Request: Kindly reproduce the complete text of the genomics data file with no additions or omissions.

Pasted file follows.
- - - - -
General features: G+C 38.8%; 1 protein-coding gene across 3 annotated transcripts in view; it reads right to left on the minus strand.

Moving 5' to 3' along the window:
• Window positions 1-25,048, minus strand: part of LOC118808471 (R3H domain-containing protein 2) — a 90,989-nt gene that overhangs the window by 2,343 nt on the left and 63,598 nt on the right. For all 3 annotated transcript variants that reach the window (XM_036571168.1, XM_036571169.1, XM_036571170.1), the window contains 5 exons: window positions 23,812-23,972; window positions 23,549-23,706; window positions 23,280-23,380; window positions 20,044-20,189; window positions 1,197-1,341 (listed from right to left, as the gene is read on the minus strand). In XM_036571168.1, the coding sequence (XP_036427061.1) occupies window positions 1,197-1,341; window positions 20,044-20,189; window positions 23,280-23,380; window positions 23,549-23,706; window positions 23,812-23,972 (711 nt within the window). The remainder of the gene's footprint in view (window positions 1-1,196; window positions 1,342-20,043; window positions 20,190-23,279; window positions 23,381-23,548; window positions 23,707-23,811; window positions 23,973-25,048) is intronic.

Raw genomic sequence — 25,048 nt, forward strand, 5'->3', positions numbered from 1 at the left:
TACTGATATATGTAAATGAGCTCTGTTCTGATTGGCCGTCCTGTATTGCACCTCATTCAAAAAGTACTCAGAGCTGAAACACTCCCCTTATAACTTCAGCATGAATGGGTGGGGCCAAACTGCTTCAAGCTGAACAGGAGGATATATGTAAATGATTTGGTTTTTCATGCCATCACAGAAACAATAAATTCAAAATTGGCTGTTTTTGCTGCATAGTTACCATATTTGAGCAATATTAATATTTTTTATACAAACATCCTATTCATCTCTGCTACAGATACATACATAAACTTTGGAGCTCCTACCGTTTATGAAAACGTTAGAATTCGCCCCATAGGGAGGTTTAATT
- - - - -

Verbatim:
General features: G+C 38.8%; 1 protein-coding gene across 3 annotated transcripts in view; it reads right to left on the minus strand.

Moving 5' to 3' along the window:
• Window positions 1-25,048, minus strand: part of LOC118808471 (R3H domain-containing protein 2) — a 90,989-nt gene that overhangs the window by 2,343 nt on the left and 63,598 nt on the right. For all 3 annotated transcript variants that reach the window (XM_036571168.1, XM_036571169.1, XM_036571170.1), the window contains 5 exons: window positions 23,812-23,972; window positions 23,549-23,706; window positions 23,280-23,380; window positions 20,044-20,189; window positions 1,197-1,341 (listed from right to left, as the gene is read on the minus strand). In XM_036571168.1, the coding sequence (XP_036427061.1) occupies window positions 1,197-1,341; window positions 20,044-20,189; window positions 23,280-23,380; window positions 23,549-23,706; window positions 23,812-23,972 (711 nt within the window). The remainder of the gene's footprint in view (window positions 1-1,196; window positions 1,342-20,043; window positions 20,190-23,279; window positions 23,381-23,548; window positions 23,707-23,811; window positions 23,973-25,048) is intronic.

Raw genomic sequence — 25,048 nt, forward strand, 5'->3', positions numbered from 1 at the left:
TACTGATATATGTAAATGAGCTCTGTTCTGATTGGCCGTCCTGTATTGCACCTCATTCAAAAAGTACTCAGAGCTGAAACACTCCCCTTATAACTTCAGCATGAATGGGTGGGGCCAAACTGCTTCAAGCTGAACAGGAGGATATATGTAAATGATTTGGTTTTTCATGCCATCACAGAAACAATAAATTCAAAATTGGCTGTTTTTGCTGCATAGTTACCATATTTGAGCAATATTAATATTTTTTATACAAACATCCTATTCATCTCTGCTACAGATACATACATAAACTTTGGAGCTCCTACCGTTTATGAAAACGTTAGAATTCGCCCCATAGGGAGGTTTAATT